Rosalie Schwartz (left) and her book,
Rosalie Schwartz (left) and her book, "In the Blink of an Eye: A Personal Journey of Life and Lessons Learned" (right).

Throughout the 98-page book, Rosalie Schwartz gives forth what she calls “pearls of wisdom,” little sayings that virtually anyone can live their life by.

Rosalie Schwartz, an 84-year-old retired psychotherapist, always wanted to write a book. It was only a matter of putting pen to paper. Her plan was to share her life’s lessons with the world and other tidbits of wisdom she had picked up along the way.

When the pandemic hit last March, Schwartz realized it was the perfect opportunity to finally get started on the project she always had in the back of her mind. Over the course of the past year, she put together her book, In the Blink of an Eye: A Personal Journey of Life and Lessons Learned.

Throughout the 98-page book, which was released in February on Amazon in both paperback and Kindle format, the Metro Detroit-based writer gives forth what she calls “pearls of wisdom,” little sayings that virtually anyone can live their life by. She has also decided to donate all proceeds to local food banks and community members in need.

Quotes like “We have two ears and one mouth so that we can listen more than we speak” and “It’s hard to be a person” are connected back to Schwartz’ memories and life experiences, explaining how they correlate and what others can learn from her story. They pull from both her personal life and career, which Schwartz began later than most.

As her children grew older, she made the decision to go back to school at the age of 40. “I fell in love with it,” she recalls of her education at the University of Michigan. Previously, Schwartz didn’t have post-secondary education. “I had the best of both worlds. I was able to raise my children and then go back to school and back to work.”

She received an undergraduate degree in social work and built a career working in the public sector. For 20 years, she worked at an agency as a therapist and later a program director. Then, Schwartz transitioned into private practice for another 20 years, retiring just two years ago at the age of 82.

“During the past many years, I thought to myself that when I had some time, I was going to write a book and share my experiences of life,” Schwartz recalls.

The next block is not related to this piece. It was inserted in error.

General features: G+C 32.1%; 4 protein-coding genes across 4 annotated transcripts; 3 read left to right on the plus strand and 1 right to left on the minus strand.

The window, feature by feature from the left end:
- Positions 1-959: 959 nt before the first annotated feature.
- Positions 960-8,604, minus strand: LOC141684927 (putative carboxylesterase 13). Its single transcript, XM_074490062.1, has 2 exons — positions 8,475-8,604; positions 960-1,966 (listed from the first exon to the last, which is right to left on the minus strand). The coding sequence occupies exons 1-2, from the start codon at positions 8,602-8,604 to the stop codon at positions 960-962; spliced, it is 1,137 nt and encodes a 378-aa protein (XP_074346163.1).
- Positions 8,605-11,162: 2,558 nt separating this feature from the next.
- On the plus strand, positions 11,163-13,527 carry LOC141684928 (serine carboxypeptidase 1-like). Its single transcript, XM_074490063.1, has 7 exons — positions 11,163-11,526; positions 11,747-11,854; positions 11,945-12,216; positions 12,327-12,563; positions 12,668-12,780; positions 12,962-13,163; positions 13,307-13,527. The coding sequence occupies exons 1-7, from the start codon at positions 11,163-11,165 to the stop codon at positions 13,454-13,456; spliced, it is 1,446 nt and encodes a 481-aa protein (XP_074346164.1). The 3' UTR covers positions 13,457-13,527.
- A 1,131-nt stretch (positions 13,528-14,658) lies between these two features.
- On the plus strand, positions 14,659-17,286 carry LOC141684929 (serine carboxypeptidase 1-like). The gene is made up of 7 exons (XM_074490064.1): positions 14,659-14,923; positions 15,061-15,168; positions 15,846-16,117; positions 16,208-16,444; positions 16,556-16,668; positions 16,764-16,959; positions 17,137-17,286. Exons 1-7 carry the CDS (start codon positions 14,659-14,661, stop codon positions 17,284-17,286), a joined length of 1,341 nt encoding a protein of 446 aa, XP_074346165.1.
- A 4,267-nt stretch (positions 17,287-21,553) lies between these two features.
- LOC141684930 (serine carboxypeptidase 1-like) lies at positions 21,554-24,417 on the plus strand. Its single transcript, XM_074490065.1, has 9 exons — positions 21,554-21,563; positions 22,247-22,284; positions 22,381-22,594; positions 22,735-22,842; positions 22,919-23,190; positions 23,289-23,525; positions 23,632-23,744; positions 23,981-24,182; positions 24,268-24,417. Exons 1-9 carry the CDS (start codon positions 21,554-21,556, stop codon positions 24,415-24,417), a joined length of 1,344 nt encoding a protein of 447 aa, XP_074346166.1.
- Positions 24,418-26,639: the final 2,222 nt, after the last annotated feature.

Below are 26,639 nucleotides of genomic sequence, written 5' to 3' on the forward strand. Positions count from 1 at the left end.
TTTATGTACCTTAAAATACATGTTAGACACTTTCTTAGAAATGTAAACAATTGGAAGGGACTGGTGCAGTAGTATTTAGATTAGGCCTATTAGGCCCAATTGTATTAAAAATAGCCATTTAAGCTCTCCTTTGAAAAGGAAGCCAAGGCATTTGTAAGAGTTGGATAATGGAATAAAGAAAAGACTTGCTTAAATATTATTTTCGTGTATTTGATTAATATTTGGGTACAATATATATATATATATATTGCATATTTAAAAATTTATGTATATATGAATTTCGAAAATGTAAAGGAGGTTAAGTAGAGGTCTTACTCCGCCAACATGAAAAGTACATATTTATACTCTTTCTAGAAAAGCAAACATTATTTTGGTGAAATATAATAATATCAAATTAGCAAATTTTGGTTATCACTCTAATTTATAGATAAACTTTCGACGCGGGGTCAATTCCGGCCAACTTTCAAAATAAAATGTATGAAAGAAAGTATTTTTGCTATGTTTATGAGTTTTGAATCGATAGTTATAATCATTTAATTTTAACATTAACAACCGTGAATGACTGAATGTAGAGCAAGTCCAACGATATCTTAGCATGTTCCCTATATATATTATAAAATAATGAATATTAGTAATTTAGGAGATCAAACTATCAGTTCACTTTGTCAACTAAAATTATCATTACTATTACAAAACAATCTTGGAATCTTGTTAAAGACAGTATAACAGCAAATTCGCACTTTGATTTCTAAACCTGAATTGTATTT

Helping people learn life skills was second nature for the retired psychotherapist, who helped counsel hundreds throughout her career. She even developed the term “pearls of wisdom” alongside her grandchildren, to whom she would send a different “pearl” each week as they attended college.

Concern for the Hungry

Throughout the COVID-19 shutdown, Schwartz made it a point to sit down and work on her book. She wrote for months until it was finally finished. Then, during a visit to Temple Israel, the synagogue she attends, she noticed a long line of people in cars.

“I didn’t know what they were doing,” she explains. Schwartz spoke to her rabbi, who mentioned the line of cars was there for a food drive. Temple Israel members were dropping off food that would later be donated to different food banks in need.

Schwartz learned the drive happened monthly, which gave her an idea. “My heart was breaking when I watched television and saw all these people standing in line for food,” she says of the pandemic, which had tremendous financial impact on many families, including in the local community. “That was a motivation for me to complete this book, so I could donate the proceeds to the food banks.”

Though Schwartz says it’s a smaller book, she notes she was anxious to complete it instead of taking more time to build it out further, which she believes she could have done. However, she wanted to help the community as soon as possible and already has a strong start on donations.

Since the book’s release in February, Schwartz has been collecting money (and will continue to do so with all future proceeds) that she aims to split between Yad Ezra, Gleaners Community Food Bank and Forgotten Harvest. In the meantime, she explains she’ll continue writing more life lessons.

“That’s my plan,” she says. “It was a labor of love.”